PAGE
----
Opening win doesn't foreshadow 2010 success

December, 30, 2009
12/30/09
11:52
AM ET

As PGA Tour administrators and the golf industry as a whole count down the seconds until their biggest draw is back on the course, it might be helpful for everyone to take a step back, look at the numbers and breathe a bit.

Their sport is still in a good place.

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Daniel Chopra
Stan Badz/PGA TourAfter winning the season-opening tournament in 2008, Daniel Chopra didn't have another top-10 finish the rest of the year.

Take some numbers into consideration regarding the growth of the earning power of players on the PGA Tour. It's no secret that the past decade was a prosperous one for the Tour, even if those facts have become obscured in the short term by visions of smashed windshields and newsmen referring to TMZ.com.

In 1999, 36 players earned $1 million while playing on the PGA Tour. Last year, 91 did. Back in '99, No. 125 on the Tour's money list was the immortal Charles Raulerson, who made a cool $326,893. Last year Jimmy Walker finished 125th and made more than double that ($662,683).

Entering 2009, 43 first-year players had made $1 million in their rookie seasons on the PGA Tour. Entering this decade, that had happened only twice -- both times in 1999.

Twelve players in the history of the PGA Tour have earned $25 million in career winnings. Every one of those 12 players won a PGA Tour event this decade.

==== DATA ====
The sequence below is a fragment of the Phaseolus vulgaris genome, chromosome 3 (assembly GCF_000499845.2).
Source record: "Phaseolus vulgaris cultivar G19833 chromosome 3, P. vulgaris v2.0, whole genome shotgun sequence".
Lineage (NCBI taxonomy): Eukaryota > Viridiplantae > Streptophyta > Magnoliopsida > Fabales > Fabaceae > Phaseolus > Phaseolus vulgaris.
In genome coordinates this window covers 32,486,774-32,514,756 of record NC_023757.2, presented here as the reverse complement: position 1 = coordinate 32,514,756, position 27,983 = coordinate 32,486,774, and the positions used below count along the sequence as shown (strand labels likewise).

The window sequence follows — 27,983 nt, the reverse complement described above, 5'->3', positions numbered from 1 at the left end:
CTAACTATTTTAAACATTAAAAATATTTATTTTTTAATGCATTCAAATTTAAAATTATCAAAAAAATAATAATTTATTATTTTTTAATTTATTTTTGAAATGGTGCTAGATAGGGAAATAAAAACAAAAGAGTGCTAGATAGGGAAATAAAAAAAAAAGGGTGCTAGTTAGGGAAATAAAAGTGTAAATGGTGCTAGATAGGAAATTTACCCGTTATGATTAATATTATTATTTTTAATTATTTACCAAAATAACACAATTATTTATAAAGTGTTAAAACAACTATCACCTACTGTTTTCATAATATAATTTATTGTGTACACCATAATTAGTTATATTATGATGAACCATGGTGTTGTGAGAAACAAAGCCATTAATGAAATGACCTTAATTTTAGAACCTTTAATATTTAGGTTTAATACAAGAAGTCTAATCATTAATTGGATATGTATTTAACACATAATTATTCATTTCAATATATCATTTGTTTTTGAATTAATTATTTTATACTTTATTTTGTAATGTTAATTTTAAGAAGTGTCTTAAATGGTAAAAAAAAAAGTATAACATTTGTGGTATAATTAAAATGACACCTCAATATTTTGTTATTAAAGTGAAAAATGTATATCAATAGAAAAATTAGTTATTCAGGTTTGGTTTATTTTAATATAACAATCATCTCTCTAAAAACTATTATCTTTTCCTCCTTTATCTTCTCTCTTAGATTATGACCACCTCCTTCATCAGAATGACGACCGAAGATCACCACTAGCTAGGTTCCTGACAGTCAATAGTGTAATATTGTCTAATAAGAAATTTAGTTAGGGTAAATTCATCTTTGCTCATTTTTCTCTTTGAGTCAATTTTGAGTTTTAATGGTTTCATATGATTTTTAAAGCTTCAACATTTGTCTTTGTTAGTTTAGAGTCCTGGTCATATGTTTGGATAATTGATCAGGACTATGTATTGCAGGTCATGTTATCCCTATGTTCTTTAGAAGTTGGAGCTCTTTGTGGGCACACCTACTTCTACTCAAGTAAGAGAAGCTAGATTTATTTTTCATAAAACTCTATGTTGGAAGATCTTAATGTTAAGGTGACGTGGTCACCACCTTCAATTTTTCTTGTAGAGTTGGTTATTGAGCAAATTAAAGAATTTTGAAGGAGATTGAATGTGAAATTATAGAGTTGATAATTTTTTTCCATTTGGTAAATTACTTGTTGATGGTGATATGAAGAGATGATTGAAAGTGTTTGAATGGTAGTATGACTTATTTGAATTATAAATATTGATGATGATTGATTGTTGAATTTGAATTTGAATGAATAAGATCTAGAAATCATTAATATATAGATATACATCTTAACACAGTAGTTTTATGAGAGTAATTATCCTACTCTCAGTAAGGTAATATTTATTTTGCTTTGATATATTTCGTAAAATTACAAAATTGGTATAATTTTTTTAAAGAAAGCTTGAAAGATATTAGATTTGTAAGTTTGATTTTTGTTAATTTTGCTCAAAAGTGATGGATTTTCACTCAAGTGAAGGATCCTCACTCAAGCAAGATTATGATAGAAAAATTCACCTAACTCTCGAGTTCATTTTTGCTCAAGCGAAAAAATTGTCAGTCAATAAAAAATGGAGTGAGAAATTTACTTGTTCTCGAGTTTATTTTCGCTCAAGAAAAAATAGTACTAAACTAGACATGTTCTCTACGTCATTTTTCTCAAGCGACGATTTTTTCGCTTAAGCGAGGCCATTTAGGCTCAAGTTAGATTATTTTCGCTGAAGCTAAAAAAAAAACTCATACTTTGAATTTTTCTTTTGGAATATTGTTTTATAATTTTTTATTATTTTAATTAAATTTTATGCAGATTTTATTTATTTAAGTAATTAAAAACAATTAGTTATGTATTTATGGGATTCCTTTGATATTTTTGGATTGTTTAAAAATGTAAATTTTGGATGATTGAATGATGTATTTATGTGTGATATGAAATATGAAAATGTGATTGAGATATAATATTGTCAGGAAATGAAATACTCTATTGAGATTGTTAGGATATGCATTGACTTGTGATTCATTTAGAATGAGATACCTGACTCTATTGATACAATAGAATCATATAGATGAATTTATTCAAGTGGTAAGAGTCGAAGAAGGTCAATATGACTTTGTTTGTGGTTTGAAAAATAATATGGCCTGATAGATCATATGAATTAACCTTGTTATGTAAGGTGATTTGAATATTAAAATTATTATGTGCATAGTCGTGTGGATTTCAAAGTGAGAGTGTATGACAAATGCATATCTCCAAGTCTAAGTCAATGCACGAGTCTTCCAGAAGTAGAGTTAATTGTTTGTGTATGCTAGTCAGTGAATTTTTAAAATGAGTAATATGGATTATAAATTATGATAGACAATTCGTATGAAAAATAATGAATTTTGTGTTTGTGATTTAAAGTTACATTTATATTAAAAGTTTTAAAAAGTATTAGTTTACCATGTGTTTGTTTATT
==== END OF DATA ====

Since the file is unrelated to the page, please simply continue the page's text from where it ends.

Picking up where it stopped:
The cumulative total of purses on the
PGA Tour in 1999 was $134,950,000, at the time an all-time high, and the first time that number had passed $100 million. In 2009, that number was more than doubled: $277.3 million.

So while the absence of Mr. Woods on the course is a loss to everyone who loves this sport, he has helped put it in an enviable place financially in the past decade.


What will the first tournament of this decade -- aka the SBS Championship -- tell us about what's to come on the course in 2010? Recently, success at the first event of the year hasn't translated to great success for the rest of the PGA Tour calendar (see: Chopra, Daniel in 2008).

Trivia question

Who was the most recent player to win each of the first two official PGA Tour events of a calendar year? The answer is below.

Since 2002, half of the eight winners have gone on to win another tour event that year. The winners have finished in the top 10 in just over 20 percent of their events for the rest of the year after kicking off their season in the best possible way.

Success in majors for the winners has been far more fleeting. Geoff Ogilvy won the Accenture Match Play in March and seemed like a prime candidate to win his second major in 2009. It was not to be. His finishes at the four majors: T-15, T-47, missed cut and T-43. In fact, no winner of the first event on the calendar has gone on to finish in the top 10 of any major since Ernie Els finished tied for fifth at the 2003 PGA.